This indicates that topic and subject are closely related concepts, as already mentioned above in reference to Comrie (1989). Languages employ various means to indicate topics; right- and left-dislocation, as known from English, or topic-marking particles as in Japanese and Korean, are only two among many possibilities (Dixon 2010: 174).
Topicality also interfaces with definiteness in that chain-initial topics may be definite (already introduced into discourse) or indefinite (newly introduced into discourse), while chain-medial topics and chain-final topics are always expected to be definite (Givón 1983: 10). Dixon (2010: 171) adds that topic NPs are coreferential with arguments of clauses immediately preceding or following the current clause. Moreover, the strategy of passivization (in NOM–ACC languages) or of antipassivization (in ERG–ABS languages) exists, among others, in order to keep a certain discourse item persistent in the highly topical subject position even if it would otherwise be the object of the clause. This is related in turn to the notion of syntactic pivot in clause coordination (172).
Regarding the definition of focus, Dixon (2010: 174) only mentions contrastive focus, which basically raises the prominence of a certain NP within a single clause. It is not necessary for the focussed NP to be coordinated with another NP by ‘or’. Dixon (2010) also warns that focus is often confused with topic. Perhaps this is in part also, as Bresnan et al. (2016) mention, due to the fact that English may use the topic position for either topic or focus under certain circumstances (98):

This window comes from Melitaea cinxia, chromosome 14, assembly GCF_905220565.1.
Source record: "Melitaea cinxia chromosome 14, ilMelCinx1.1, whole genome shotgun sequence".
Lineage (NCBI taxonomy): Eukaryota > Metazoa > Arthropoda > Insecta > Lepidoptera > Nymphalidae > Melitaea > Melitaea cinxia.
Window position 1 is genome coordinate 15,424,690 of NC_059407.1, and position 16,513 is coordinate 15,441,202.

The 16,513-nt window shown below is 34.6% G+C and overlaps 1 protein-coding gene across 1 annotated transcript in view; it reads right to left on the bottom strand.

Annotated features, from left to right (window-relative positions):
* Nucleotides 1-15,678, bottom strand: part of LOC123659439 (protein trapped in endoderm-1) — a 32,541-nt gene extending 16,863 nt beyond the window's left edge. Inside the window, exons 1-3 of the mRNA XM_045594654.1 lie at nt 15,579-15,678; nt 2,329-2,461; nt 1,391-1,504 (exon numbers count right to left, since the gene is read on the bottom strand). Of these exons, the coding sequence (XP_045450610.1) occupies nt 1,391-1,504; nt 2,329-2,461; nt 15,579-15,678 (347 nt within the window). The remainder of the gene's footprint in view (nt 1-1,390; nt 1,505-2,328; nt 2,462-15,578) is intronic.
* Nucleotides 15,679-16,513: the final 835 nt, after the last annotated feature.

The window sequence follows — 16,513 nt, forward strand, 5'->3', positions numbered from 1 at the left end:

- Q: What did you name your cat?
A: ROSIE I named her. (Rosie = FOC)
The answer to a wh-question is considered focused, so Rosie in (6) is the focus in ‘I named her ROSIE’. However, in the example above, Rosie is fronted, which following Givón (1983), constitutes a disruptive action used to establish a new topic of conversation: left-dislocation in languages with rigid SVO word order such as English is typically associated with low topic continuity, and left-dislocated NPs can be found most often as initiating a topic chain (32).
- Bresnan, Joan et al. Lexical-Functional Syntax. 2nd ed. Chichester: Wiley Blackwell, 2016. Print. Blackwell Textbooks in Linguistics 16.
- Carnie, Andrew. Syntax: A Generative Introduction. 3rd ed. Chichester: Wiley Blackwell, 2013. Print. Introducing Linguistics 4.
- Comrie, Bernard. Language Universals and Linguistic Typology. Syntax and Morphology. 2nd ed. London: Blackwell, 1989. Print.
- Dixon, Robert M. W. Methodology. Oxford: Oxford UP, 2010. Print. Vol. 1 of Basic Linguistic Theory by Robert M. W. Dixon. 3 vols. Oxford: Oxford UP, 2010–12.
- Givón, Talmy. “Topic Continuity in Discourse: An Introduction.” Topic Continuity in Discourse: A Quantitative Cross-Language Study. Ed. Talmy Givón. Amsterdam: John Benjamins, 1983. 1–41. Print. Typological Studies in Language 3.
- Kroeger, Paul R. Phrase Structure and Grammatical Relations in Tagalog. Diss. Stanford University, 1991. Web. 17 Dec. 2016. ‹http://www.gial.edu/wp-content/uploads/paul_kroeger/PK-thesis-revised-all-chapters-readonly.pdf›.
- Schachter, Paul. “The Subject in Philippine Languages: Topic, Actor, Actor-Topic, or None of the Above?” Subject and Topic. Ed. Charles N. Li. New York: Academic P, 1976. 493–518. Print.